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Over the past few decades, organizations have progressively worked towards ensuring business practices embraced guarantee they remain competitive, innovative and operate as successful going concerns. This led to a situation where organizations began perceiving that their human resource function as a very critical factor towards determining the success with which they are able to meet short and long-term organizational goals and operating outcomes. This has led to the development of innovations centered on strategic human resource management. Strategic HRM seeks to ensure organizations meet the diverse needs of workforce members while at the same instance ensuring organizational goals are positively embraced. Youndt, Snell, Dean and Lepak (1996) published an article titled Human Resource Management, Manufacturing Strategy, and Firm Performance in the Academy of management Journal on this matter. They discussed the control theory and behavioral perspective on an organization’s workforce with the aim of maximizing organizational performance. Jackson, Schuler and Jiang (2014) also published an article titled An Aspirational Framework for Strategic Human Resource Management discussing how strategic HRM is employed by firms to practically enhance environmental sustainability and positively managing innovation. This paper seeks to critique these two scholarly works on strategic human resource management in an effort to underscore the significance of SHRM that promotes the concerns of an organization’s workforce to positively influence the performance of other organizational functions.
Youndt, Snell, Dean and Lepak (1996) conducted a study aimed at investigating two alternative viewpoints with regard to human resource management in manufacturing organizations. The objective of the study was to investigate the impact of contingency and universal factors affecting human resource management strategies with regard to performance metrics in manufacturing entities. On the other hand, Jackson, Schuler and Jiang (2014) sought to look into three decades of innovate developments in the field of strategic human resource management. These three scholars examine the value of strategic human resource management initiatives with regard to their impact on external and internal stakeholders.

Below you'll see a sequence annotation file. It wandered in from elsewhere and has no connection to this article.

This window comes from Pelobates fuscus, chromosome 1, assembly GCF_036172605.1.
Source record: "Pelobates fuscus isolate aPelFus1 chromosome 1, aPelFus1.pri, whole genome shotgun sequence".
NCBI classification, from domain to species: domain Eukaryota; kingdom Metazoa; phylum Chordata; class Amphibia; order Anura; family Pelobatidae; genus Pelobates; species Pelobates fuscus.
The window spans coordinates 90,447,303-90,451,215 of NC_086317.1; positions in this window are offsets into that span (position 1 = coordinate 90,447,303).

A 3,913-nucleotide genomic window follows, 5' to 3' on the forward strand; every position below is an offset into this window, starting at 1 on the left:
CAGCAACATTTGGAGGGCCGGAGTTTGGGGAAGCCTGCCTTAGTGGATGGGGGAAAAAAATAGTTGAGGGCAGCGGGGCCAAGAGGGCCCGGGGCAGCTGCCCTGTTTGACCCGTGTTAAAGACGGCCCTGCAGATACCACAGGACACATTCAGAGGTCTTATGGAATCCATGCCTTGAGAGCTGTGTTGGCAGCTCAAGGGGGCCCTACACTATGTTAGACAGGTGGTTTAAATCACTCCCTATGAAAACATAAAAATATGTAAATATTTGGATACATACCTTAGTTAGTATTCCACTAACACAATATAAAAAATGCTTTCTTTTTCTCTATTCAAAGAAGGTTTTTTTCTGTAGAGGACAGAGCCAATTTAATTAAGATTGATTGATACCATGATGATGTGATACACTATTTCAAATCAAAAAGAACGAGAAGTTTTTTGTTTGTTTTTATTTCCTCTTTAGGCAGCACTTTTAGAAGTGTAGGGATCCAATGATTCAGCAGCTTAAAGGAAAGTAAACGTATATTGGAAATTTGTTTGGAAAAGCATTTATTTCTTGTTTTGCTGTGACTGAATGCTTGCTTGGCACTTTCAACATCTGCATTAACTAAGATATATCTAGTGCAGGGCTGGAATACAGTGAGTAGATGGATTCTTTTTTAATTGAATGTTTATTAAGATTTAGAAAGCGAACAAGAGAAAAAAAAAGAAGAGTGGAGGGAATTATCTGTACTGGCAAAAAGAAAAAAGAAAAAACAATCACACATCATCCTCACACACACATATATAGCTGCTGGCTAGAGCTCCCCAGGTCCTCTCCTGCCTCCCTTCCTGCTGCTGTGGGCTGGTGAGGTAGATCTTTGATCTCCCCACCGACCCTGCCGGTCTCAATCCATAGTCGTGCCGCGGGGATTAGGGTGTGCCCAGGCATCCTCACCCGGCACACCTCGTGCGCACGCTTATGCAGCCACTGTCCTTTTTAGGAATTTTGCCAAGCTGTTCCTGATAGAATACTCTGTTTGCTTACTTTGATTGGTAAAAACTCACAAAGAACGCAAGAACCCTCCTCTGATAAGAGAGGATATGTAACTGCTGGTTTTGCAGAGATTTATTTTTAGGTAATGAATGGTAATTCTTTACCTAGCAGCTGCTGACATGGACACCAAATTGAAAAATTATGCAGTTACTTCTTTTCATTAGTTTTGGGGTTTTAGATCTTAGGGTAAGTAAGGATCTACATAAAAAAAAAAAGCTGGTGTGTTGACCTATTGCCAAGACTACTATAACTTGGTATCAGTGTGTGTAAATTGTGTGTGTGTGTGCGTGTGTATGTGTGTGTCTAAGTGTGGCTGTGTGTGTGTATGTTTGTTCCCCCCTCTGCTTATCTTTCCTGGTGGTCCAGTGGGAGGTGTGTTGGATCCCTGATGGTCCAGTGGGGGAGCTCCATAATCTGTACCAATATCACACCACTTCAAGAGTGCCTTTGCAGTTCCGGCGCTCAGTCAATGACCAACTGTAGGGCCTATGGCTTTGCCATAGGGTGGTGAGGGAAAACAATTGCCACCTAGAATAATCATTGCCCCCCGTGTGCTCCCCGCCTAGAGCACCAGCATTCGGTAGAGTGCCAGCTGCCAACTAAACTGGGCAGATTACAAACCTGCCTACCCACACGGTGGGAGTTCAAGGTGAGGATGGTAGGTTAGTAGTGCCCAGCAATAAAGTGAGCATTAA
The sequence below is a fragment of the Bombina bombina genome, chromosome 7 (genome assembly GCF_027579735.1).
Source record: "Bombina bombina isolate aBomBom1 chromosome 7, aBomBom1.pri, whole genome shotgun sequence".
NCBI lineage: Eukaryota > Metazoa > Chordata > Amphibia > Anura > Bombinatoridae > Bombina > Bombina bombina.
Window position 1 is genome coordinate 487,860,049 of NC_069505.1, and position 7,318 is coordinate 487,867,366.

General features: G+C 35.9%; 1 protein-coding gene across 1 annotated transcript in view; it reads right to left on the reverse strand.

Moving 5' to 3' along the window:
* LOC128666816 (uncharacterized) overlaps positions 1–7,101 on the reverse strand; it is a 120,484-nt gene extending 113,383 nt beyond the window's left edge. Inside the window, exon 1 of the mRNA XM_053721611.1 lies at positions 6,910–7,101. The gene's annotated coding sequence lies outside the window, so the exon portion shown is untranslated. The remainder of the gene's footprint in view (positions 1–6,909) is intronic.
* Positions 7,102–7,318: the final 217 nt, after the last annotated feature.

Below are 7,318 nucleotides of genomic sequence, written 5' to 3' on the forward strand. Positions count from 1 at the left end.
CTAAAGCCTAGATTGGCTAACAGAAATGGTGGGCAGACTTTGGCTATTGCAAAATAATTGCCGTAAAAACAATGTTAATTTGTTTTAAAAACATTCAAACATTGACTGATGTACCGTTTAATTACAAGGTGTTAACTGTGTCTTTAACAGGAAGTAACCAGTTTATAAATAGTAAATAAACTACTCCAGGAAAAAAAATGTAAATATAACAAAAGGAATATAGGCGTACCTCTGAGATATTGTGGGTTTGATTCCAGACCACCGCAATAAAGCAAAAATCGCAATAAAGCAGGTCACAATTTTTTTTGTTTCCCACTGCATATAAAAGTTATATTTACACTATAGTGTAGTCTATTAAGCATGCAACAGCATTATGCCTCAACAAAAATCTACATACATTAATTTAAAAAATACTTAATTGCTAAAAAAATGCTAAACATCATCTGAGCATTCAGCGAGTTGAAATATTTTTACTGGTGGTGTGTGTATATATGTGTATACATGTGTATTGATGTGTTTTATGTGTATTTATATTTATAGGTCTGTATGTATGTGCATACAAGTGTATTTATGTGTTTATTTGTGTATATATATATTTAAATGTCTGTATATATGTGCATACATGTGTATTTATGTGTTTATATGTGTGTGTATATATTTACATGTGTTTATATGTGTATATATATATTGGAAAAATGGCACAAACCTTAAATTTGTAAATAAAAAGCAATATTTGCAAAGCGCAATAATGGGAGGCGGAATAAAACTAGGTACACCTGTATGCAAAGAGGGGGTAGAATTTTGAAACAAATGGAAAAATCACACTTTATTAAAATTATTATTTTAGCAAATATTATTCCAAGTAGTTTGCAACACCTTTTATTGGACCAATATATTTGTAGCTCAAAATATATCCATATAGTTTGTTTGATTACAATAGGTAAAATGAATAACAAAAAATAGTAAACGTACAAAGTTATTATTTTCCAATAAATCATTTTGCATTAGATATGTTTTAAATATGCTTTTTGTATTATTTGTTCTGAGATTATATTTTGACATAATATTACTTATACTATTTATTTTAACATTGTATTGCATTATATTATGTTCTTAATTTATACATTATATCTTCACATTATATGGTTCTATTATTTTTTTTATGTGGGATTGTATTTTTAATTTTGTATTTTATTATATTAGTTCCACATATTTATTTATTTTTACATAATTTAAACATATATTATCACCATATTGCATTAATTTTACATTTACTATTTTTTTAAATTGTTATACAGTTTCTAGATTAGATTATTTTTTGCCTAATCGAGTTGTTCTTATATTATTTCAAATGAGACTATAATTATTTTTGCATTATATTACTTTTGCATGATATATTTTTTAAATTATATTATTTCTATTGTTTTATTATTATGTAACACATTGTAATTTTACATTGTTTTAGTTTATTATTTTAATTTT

According to Youndt, Snell, Dean and Lepak (1996), an organization’s employees offer organizations with a significant foundation for realizing a competitive advantage that is not only sustainable but also captures the essence of an effective and strong human resource management function. As such, these authors contend that organizational performance is greatly determined by the successful administration of human capital as opposed to physical capital or assets. They point out that in progressive manufacturing companies, it is common to find that heavy invest have been made on both physical and intangible assets such as statistical process controls, manufacturing technology as well as IT infrastructure (Youndt, Snell, Dean and Lepak, 1996). However, these cannot be effectively and efficiently exploited without the presence of a workforce with the commitment and skills that drives the fundamental process of value creation. It is therefore critical that manufacturing organizations are in a position to exploit the industriousness of employees so as to realize superior overall organizational performance.
Youndt, Snell, Dean and Lepak (1996) provide that two main perspectives have been used to try and project a clear image as to the affiliation between organizational performance and the human resource management function. These two perspectives are the contingency and universal viewpoints. The work of these researchers describes the universal viewpoint also referred to as the best practices approach as one which supports a direct link between organizational performance and the human resource function. The contingency viewpoint on the other hand provides that a manufacturing organization’s strategic position can at the extreme ends either diminish or boost the influence of the human resource function on an organization’s performance.
The scholarly work of Jackson, Schuler and Jiang (2014) similarly contends that strategic human resource management is indeed an effective means with which an organization can augment its operational performance and effectiveness. They posit that effective organizational performance can only be sustained in instances where liner managers are able to closely and positively liaise with the human resource function in instances where strategic organizational decisions are being formulated and implemented. This is in essence what they describe as strategic human resource management. They provide that different cultural contexts and varied disciplinary approaches by scholars of strategic HRM support the need for the SHRM function which positively manages employees’ leading to beneficial operational outcomes within organizations and their external environment.